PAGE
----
With the orchestral storm of Act Two, what was once a black and white world turned into a rain of color as confetti and lighting effects simulated a downpour. From that moment on, everyone’s costumes burst into delirious pinks, reds, greens, and yellows.

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The finale of “The Barber of Seville.”

No Rapunzel trapped helplessly in a tower, Rosina, at the end of the act, made ready to flee with the count. With Almaviva disclosing his true identity and Bartolo consoled with the offer of Rosina’s dowry, the lovers, amidst a riotous celebration of dance and song, ascended in a hot air balloon, waving to a grateful audience. I resisted the temptation to wave back. It was an infectiously joyful night at the opera.

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The LA Opera production of The Barber of Seville opened Feb. 28 and continues through March 22.

Cast:
Figaro: Rodion Pogossov
Rosina: Elizabeth DeShong
Count Almaviva: René Barbera
Doctor Bartolo: Alessandro Corbelli
Doctor Bartolo: (March 22) Philip Cokorinos
Don Basilio: Kristinn Sigmundsson
Berta: Lucy Schaufer
Fiorello: Jonathan Michie
Officer: Frederick Ballentine

Production:
Conductor: James Conlon
Production: Emilio Sagi
Director: Trevore Ross
Scenery Designer: Llorenç Corbella
Costume Designer: Renata Schussheim
Lighting Designer: Eduardo Bravo
Chorus Director: Grant Gershon
Choreographer: Nuria Castejón

Photos by Craig T. Mathew courtesy of L A Opera

* * * * * * * *

To read more opera, dance and music reviews by Jane Rosenberg click HERE.

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Jane Rosenberg is the author and illustrator of  SING ME A STORY: The Metropolitan Opera’s Book of Opera Stories for Children.   Jane is also the author and illustrator of  DANCE ME A STORY: Twelve Tales of the Classic Ballets.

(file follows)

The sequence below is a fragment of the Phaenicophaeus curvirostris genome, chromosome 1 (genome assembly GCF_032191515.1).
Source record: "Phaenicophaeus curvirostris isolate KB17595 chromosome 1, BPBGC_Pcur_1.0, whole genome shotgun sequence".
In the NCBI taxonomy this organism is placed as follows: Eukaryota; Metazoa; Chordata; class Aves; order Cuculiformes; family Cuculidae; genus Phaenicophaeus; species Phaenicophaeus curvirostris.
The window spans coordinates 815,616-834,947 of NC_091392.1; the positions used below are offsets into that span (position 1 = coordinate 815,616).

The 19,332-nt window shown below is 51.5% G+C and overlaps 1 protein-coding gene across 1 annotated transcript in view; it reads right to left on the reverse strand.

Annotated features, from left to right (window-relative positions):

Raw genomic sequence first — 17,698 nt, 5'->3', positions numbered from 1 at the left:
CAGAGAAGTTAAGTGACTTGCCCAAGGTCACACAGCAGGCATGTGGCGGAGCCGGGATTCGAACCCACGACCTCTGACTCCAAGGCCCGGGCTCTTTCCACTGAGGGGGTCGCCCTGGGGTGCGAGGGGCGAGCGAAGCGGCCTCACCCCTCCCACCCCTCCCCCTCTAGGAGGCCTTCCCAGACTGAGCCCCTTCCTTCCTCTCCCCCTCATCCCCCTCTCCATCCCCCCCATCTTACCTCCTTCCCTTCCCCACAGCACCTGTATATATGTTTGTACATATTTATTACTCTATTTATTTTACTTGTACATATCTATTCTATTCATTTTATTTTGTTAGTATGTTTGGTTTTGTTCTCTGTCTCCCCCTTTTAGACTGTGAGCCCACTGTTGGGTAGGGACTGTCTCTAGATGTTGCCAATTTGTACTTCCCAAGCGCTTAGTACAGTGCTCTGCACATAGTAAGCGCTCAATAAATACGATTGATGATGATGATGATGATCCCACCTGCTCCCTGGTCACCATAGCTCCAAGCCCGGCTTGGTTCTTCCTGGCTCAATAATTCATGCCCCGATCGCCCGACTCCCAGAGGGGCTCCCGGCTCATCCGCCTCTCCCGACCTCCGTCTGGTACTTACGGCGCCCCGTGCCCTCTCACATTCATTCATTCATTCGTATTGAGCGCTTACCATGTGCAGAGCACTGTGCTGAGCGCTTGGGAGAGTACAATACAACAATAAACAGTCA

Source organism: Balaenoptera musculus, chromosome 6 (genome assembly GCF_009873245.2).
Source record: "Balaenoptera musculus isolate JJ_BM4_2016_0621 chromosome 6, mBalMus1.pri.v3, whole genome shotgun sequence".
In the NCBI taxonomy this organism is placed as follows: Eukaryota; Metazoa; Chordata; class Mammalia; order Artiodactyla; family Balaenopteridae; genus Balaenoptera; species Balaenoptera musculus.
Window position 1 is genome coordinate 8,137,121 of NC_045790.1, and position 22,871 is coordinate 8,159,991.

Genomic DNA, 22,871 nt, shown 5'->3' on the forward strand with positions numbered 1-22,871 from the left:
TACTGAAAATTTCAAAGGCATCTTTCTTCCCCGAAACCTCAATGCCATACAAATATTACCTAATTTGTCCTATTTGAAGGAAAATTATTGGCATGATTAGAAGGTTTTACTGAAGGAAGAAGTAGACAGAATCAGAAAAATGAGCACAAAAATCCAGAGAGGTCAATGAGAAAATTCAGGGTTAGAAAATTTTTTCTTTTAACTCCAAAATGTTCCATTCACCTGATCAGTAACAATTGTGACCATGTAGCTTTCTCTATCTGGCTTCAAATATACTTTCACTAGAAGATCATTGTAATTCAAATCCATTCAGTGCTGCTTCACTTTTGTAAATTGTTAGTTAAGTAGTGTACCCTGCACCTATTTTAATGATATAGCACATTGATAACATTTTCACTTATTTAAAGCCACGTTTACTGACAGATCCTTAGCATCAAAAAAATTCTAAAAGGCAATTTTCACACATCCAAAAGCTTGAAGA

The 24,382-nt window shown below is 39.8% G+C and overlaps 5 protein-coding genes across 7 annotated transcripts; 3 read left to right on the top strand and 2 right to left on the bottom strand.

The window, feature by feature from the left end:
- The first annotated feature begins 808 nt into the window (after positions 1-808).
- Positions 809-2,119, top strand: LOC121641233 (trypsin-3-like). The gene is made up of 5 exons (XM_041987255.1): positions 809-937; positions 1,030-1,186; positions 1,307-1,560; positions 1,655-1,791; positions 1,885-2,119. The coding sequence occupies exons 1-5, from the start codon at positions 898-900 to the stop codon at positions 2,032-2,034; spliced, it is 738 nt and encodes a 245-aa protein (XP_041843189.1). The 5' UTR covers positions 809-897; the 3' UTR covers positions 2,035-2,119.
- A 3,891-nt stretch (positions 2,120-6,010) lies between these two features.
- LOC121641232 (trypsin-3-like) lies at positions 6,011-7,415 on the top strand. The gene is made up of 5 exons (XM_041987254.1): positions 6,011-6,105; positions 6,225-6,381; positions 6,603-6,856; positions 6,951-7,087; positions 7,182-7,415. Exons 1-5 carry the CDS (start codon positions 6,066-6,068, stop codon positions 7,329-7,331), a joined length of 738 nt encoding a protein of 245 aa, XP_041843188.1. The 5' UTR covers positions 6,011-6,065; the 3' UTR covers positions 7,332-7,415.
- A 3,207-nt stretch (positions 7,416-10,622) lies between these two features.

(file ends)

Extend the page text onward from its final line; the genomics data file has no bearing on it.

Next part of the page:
Highlights of the Weekend: In Los Angeles

February 27, 2015

By Don Heckman

Stanley Clarke

 

– Feb 27 & 28. (Fri. & Sat.) Stanley Clarke and Friends. Bassist Clarke’s “Friends” aren’t identified in the program for this gig. But Clarke, a world class artist with a stellar resume, can be counted on to surround himself with players capable of functioning at his Olympian jazz levels. In other words, expect the best. Catalina Bar & Grill.  (323) 466-2210.

– Feb. 28. (Sat.) The Bel Air Wine Festival’s Celebration Day of Wine, Music and Eight Charities. The afternoon gala starts at 1pm and finishes at 5pm. The evening portion of the day is 6pm – 10pm and will include a delectable dinner. The wine festival features wines from all corners of the globe, food prepared by Vibrato’s chefs and world class live entertainment. Hang Dynasty, whose members have worked with everyone from the Steve Miller Band , Stevie Wonder and Elton John to Pink Floyd and Ringo Starr will perform. There will also be a live auction during the evening gala. 100% of the Festival’s proceeds go to eight charities. Vibrato Grill Jazz…etc.  (310) 474-9400.

– Feb. 28. (Sat.) The Los Angeles Ballet performs one of the great classics in their repertoire, The Sleeping Beauty. Valley Performing Arts Center. . (818) 677-8800.

The LA Ballet's "Sleeping Beauty"

The LA Ballet’s “Sleeping Beauty”

– Feb. 28. (Sat.) The Venice Baroque Ochestra with mandolin soloist Avi Avital. Call it an evening of Vivaldi, performed by an ensemble, and a soloist adept at the special demands of Baroque era music. Segerstrom Center for the Arts.  (714) 556-2787.

– Feb. 28. (Sat.) The New West Symphony. One of the Southland’s great large ensembles, the NWS once again displays its far-ranging stylistic mastery in a program featuring Rachmaninov’s Symphony No. 2 in E minor, Opus 27, Saint-Sean’s Concerto No. 2 in G minor for Piano and Orchstra Opus 22, and Stravinsky’s Suite No. 2 For Small Orchestra. Thousand Oaks Civic Arts Plaza.  (805) 449-2100.

Wilson Phillips

Wilson Phillips

– Feb. 28. (Sat.) Wilson Phillips and Billy Ocean. It’s an offbeat combination, but one with a lot of apeal. The hit-making vocal sounds of Wilson Phillips and the r&b grooves of English born singer Billy Ocean. Cerritos Center for the Performing Arts.  (562) 916-8500.

Julian Lage

Julian Lage

– Feb. 28. (Sat.) The Julian Lage Trio.  Guitarist Lage, a prodigy as a teen-ager, has matured into a world class jcazz artiat.  And here’s a booking not to miss, in which he’s backed by bassist Scott Colley and drummer Eric HarlandThe Blue Whale.    (213) 620-0908.

– Mar. 1. (Sun.) Seth MacFarlane with The Ron Jones Jazz influence Orchestra. Entertainment world multi-hphenate MacFarlane is an actor, writer, producer, animator and, in recent years, a singer. He’s backed by the lush sound and solid swing of Ron Jones jazz Influence Orchestra. Click here to read a recent iRoM review of a MacFarlane vocal performance. Vibrato Grill Jazz…etc.  (310) 474-9400.